Has anybody read the book? I read Denise Mina’s Still Midnight recently and although I love crime fiction (but not the gory type) and Glasgow so the book should have been an all round winner for me, somehow it failed to hit the spot. It didn’t have that sense of place which for me is the signature of Scottish writers, very weird when you consider what a strong character the city of Glasgow has.

Can anybody recommend a Denise Mina book which I should try reading?

Still Midnight by Denise Mina

Still Midnight cover

This is one of the books which I picked up on my last visit to the library. I’d been meaning to read something by Denise Mina for years but this one didn’t live up to my expectation so I’ll leave it a while before trying another one, just in case this one is not as good as the others.

It’s a crime novel set in Glasgow but it doesn’t have the feeling of Glasgow the way a book by Ian Rankin or Alexander McCall Smith exudes the atmosphere of Edinburgh. University Avenue which I’ve frequented for 35 years or so was unrecognisable. Apparently the students are all tall and tanned!!

There’s nothing much in the way of humour, no smart ‘patter’ between characters and in fact there are very few characters who are even mildly likeable and that always makes it very difficult to enjoy a book. You could say that I have no right to expect humour in a crime novel but sans humour – it just isn’t Glasgow. Christopher Brookmyre manages to do it in his crime novels, although he sometimes takes it a wee bit too far.

It’s the story of the Anwar family who have a small corner shop and when the father is kidnapped a ransom of £2,000,000 is demanded, but they don’t have anything like that kind of money.

I saw the ‘twist’ in the story from a long way off. The blurb has Val McDermid (another Scottish crime writer) saying ‘Denise Mina is set to carve a niche for herself as the Crown Princess of Crime.’ Which I thought was the funniest part of the book, I suppose Val sees herself as the Queen of Crime then!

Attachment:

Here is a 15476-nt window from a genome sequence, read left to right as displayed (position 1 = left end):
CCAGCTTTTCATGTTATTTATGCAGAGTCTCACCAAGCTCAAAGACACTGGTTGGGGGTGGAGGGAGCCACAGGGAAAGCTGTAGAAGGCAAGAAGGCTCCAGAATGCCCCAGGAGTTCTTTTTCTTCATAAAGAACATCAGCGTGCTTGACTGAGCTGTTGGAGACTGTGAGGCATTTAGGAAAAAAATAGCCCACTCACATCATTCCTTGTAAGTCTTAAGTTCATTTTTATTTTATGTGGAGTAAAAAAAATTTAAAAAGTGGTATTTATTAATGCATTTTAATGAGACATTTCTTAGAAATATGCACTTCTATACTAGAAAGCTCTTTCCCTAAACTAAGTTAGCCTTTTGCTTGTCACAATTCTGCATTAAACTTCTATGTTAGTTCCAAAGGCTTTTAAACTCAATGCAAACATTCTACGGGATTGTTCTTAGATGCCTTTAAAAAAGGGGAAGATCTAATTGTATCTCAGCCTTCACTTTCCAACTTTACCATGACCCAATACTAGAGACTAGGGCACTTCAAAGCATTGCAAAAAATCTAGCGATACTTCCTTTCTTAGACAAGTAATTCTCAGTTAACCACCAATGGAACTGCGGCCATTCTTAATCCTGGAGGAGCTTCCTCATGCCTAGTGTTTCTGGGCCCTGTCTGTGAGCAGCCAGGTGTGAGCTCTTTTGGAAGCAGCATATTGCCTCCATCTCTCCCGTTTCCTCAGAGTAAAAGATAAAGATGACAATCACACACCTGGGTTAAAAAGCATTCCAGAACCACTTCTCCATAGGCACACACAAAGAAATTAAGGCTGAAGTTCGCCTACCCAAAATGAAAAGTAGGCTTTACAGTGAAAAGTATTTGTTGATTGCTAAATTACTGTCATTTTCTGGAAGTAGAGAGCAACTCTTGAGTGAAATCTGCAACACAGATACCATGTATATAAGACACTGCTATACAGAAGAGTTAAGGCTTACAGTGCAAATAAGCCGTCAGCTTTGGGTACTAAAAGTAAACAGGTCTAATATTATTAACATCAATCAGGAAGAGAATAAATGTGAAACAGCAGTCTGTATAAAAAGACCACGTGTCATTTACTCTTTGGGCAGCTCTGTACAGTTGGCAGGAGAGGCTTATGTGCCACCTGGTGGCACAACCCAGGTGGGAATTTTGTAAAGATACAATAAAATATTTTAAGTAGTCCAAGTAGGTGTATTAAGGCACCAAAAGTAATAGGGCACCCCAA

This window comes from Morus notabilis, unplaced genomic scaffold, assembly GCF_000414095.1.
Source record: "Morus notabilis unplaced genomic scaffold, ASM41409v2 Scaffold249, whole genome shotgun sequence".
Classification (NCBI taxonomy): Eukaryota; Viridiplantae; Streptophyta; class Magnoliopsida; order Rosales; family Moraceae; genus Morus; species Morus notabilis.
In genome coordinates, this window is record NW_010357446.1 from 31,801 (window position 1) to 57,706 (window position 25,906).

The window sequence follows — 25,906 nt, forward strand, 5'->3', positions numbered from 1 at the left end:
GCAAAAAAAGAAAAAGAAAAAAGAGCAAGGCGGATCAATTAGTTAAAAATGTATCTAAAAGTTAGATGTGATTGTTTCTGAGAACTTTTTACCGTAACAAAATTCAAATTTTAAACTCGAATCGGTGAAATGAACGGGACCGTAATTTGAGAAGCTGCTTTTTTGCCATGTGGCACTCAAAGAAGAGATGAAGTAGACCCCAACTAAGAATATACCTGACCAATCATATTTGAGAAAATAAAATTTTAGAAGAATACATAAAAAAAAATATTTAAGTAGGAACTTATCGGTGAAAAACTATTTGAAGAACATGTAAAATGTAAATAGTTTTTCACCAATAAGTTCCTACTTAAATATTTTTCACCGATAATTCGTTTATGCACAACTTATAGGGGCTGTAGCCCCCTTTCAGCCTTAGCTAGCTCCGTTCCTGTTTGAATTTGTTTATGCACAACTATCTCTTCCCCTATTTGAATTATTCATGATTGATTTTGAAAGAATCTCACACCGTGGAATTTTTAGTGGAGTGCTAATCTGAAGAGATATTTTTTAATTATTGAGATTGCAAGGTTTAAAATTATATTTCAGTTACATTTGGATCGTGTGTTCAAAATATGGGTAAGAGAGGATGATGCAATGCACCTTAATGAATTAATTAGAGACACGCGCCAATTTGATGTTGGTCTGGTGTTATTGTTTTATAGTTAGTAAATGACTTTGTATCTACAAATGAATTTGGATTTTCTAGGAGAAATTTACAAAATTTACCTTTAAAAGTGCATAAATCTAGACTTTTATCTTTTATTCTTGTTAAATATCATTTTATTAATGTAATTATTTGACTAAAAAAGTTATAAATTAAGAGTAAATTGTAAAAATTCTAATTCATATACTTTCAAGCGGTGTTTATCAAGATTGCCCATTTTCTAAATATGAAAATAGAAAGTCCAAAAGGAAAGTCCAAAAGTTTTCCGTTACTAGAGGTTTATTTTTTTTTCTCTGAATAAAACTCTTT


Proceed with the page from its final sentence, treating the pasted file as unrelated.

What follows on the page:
An Expert in Murder by Nicola Upson

An Expert in Murder cover

Recently I’ve been buying and reading quite a few books by Josephine Tey so when I saw that Jo at The Book Jotter was reading this book featuring Tey as a character I thought I would see what it was like.

There have been quite a few books published which have been written in the style of 1930s crime novels but I’m not sure if this one was meant to fall into that category.

It begins in a classic vintage crime way with a train journey, the quickest way to get that 1930s ambience. Tey who has had great success with a play in London’s west end is travelling from Scotland to London and falls into conversation with a young woman, Elspeth, who is a big fan of the theatre.

That’s as far as I’m going with the story because I don’t want to spoil it for anyone. I think it’s a good read if you’re into crime but I think I would have enjoyed it even more if Nicola Upson hadn’t woven the story around Tey’s life. For me it almosts seems like cheating when it’s a work of fiction which has sort of hi-jacked a real person and I’m not really keen on the idea. I can see why it would appeal to a publisher though as a sort of gimmick. I just didn’t think it was necessary.

I thought the twists and turns of the story were very good and that should have been enough. It reminded me a lot of Dorothy Sayers’s Strong Poison in parts especially her Harriet Vane, which is no bad thing I suppose.

Being a bit of a nit-picker there were a few things which annoyed me which other people probably wouldn’t have picked up on. One was a character’s use of the phrase, ‘Tell me about it,’ in that modern way which I don’t recall ever hearing anyone use before the 1980s. There was quite a bit of use of the F word, which really doesn’t bother me at all but it doesn’t fit in with vintage crime and it jarred with me for that reason. I know it would have been used in reality. Lastly, at one point Elspeth’s mother takes her large hat off and puts it on the floor!! It’s supposed to be the 1930s when women didn’t remove their hats at all unless they were sitting in their own home and they would definitely never put one on the floor. I told you I was nit-picking.